Diabetes usually requires routine visits with GPs, endocrinologists, dieticians, and other members of the care team. However, as social distancing and stay-at-home measures were put in place, it’s been more challenging to make these visits. Telehealth has been used in lieu of face-to-face consultations and check-ups. This means that people with diabetes have become just as responsible for treatments as physicians and caregivers. Even if you can speak to these care providers virtually, it’s ultimately up to you to be diligent in everyday diabetes monitoring and management.
Adopt Healthier Habits
Great eating and exercise habits can do wonders for diabetes management. We urge you to ditch sugary food and beverages, which can spike blood sugar levels. Beers, wines, and mixed drinks are common culprits. But we’re not saying to cut out sugar entirely. Have healthy, balanced meals that have the right amount of good carbs, fats, and proteins that come from natural and unprocessed foods. And apart from healthy eating, it’s a good idea to get active. Getting a decent amount of physical activity and exercise makes your body more receptive to insulin, boosting your body’s ability to process sugar from food and convert it into energy.
Create a Wellness Plan
Knowing that your care team isn’t as accessible as before, you should be proactive and work with professionals to create a holistic wellness plan. Consulting with physicians, dieticians, and nurses will prove extremely useful and they’re all online now. What’s more is that thanks to telemedicine and tele-education, there are more of these professionals who not only work online but who have also studied online. These online programs are offered by accredited institutions and you can be confident that they’re just as valid as traditional degrees. Registered dieticians who hold an online bachelor’s degree in nutrition are approved by the Commission on Dietetic Registration and can map out diet plans to improve your health outcomes. Meanwhile, online RN to BSN programs produce nurses that specialize in fields like diet and genetics, crucial in diabetes management. These online courses teach the latest industry trends, discuss recent studies, and foster digital literacy, ensuring that these graduates are able to provide care remotely. It’s important to work with registered professionals who are adept and knowledgeable about diabetes when creating your wellness plan. And thanks to how medical training has evolved there are now more to choose from than ever before.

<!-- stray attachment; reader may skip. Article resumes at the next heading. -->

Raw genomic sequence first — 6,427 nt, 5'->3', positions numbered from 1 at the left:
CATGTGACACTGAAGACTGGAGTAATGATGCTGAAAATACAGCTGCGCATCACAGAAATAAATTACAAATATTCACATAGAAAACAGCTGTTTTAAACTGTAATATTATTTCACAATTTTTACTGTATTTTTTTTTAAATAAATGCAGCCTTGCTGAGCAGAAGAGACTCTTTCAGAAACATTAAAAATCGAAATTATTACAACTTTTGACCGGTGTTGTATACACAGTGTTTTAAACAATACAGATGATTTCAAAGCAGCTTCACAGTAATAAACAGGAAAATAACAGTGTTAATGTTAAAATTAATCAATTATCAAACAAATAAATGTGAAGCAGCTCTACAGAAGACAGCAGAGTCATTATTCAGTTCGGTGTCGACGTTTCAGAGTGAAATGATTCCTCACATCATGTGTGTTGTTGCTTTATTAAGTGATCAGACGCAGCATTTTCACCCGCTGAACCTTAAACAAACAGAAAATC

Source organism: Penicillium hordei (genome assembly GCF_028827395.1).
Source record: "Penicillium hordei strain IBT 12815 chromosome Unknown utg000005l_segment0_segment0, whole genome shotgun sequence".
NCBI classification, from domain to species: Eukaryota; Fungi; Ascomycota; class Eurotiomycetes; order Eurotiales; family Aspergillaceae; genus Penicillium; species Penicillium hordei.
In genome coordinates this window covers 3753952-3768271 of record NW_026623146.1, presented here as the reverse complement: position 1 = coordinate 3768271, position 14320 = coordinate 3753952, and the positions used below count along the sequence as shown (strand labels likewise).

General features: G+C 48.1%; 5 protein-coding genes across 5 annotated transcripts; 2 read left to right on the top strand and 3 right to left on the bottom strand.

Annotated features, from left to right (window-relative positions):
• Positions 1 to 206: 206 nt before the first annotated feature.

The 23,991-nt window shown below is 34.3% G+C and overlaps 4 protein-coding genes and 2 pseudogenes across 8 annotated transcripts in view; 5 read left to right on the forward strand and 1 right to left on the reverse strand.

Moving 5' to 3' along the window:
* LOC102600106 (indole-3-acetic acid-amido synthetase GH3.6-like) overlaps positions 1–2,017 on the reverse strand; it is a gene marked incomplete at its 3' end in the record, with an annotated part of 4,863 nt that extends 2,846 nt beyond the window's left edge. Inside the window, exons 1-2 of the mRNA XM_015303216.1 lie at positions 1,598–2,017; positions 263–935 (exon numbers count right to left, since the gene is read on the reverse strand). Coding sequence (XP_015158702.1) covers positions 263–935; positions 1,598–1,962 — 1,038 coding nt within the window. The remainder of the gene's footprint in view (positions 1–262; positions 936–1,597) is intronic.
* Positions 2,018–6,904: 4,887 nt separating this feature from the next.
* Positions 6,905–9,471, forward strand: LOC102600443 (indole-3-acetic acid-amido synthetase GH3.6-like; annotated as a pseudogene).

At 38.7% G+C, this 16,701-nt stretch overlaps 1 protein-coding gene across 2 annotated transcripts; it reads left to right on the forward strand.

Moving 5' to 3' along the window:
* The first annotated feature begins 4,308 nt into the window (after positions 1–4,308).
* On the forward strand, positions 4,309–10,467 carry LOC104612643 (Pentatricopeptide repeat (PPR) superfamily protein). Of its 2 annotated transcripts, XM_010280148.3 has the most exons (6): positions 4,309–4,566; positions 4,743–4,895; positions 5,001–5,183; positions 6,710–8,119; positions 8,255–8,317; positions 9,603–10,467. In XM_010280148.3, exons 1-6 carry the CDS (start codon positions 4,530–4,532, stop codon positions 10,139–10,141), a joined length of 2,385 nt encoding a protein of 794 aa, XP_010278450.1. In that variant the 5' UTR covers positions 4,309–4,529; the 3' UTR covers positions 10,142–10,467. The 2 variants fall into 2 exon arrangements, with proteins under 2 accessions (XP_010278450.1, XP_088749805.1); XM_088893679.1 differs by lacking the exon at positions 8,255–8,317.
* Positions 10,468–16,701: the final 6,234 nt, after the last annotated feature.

Prepare for Emergencies
While consistent diabetes management could lessen the chances of you needing to see the doctor, planning for emergency incidents is still important. Even if you’re feeling at the top of your game today, you should have contingency plans for when you feel unwell and need to seek out face-to-face care. For individuals who struggle with long-standing diabetes, risks for myocardial infarction and ischemic strokes are greatly increased. In the eventuality that these things happen, you should have a clear action plan with step-by-step procedures that you can follow. Consider setting up emergency notifications in place for your care team, family members, and friends on their mobile devices. Another option is to have an emergency system in place with your primary care provider alerting them of the situation, while also automatically sending emergency medics to your location. Diabetes management is a continuous, everyday process. You need to build on good habits, healthy eating, and regular exercise among many other things, but it can be done. Successfully managing the condition lets you live a fulfilling and fruitful life.
– Writer Brea Joyce for shrewdfood.com